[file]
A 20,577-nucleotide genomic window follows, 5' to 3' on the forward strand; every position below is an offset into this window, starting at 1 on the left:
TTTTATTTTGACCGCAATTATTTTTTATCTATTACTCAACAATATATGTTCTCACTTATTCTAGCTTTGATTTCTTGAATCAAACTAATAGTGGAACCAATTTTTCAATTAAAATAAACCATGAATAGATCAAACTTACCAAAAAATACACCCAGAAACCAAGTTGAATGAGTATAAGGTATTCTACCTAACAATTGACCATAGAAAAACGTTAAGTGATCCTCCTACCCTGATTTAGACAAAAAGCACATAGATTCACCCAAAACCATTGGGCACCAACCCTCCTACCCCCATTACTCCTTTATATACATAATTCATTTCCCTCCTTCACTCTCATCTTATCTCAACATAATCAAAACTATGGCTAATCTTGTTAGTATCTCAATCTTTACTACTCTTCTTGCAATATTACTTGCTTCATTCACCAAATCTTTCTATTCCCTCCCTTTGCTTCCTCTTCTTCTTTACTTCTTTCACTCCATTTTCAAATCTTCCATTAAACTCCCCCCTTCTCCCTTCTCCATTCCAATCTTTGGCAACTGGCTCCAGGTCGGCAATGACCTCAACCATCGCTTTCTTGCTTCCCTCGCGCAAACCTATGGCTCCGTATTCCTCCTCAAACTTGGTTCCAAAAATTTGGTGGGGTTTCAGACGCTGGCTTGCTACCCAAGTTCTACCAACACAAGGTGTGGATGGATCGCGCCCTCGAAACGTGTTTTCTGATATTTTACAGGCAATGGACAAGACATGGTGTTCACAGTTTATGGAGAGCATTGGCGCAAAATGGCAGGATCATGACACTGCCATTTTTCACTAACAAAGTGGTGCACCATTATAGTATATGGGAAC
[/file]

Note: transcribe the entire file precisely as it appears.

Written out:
A 20,577-nucleotide genomic window follows, 5' to 3' on the forward strand; every position below is an offset into this window, starting at 1 on the left:
TTTTATTTTGACCGCAATTATTTTTTATCTATTACTCAACAATATATGTTCTCACTTATTCTAGCTTTGATTTCTTGAATCAAACTAATAGTGGAACCAATTTTTCAATTAAAATAAACCATGAATAGATCAAACTTACCAAAAAATACACCCAGAAACCAAGTTGAATGAGTATAAGGTATTCTACCTAACAATTGACCATAGAAAAACGTTAAGTGATCCTCCTACCCTGATTTAGACAAAAAGCACATAGATTCACCCAAAACCATTGGGCACCAACCCTCCTACCCCCATTACTCCTTTATATACATAATTCATTTCCCTCCTTCACTCTCATCTTATCTCAACATAATCAAAACTATGGCTAATCTTGTTAGTATCTCAATCTTTACTACTCTTCTTGCAATATTACTTGCTTCATTCACCAAATCTTTCTATTCCCTCCCTTTGCTTCCTCTTCTTCTTTACTTCTTTCACTCCATTTTCAAATCTTCCATTAAACTCCCCCCTTCTCCCTTCTCCATTCCAATCTTTGGCAACTGGCTCCAGGTCGGCAATGACCTCAACCATCGCTTTCTTGCTTCCCTCGCGCAAACCTATGGCTCCGTATTCCTCCTCAAACTTGGTTCCAAAAATTTGGTGGGGTTTCAGACGCTGGCTTGCTACCCAAGTTCTACCAACACAAGGTGTGGATGGATCGCGCCCTCGAAACGTGTTTTCTGATATTTTACAGGCAATGGACAAGACATGGTGTTCACAGTTTATGGAGAGCATTGGCGCAAAATGGCAGGATCATGACACTGCCATTTTTCACTAACAAAGTGGTGCACCATTATAGTATATGGGAAC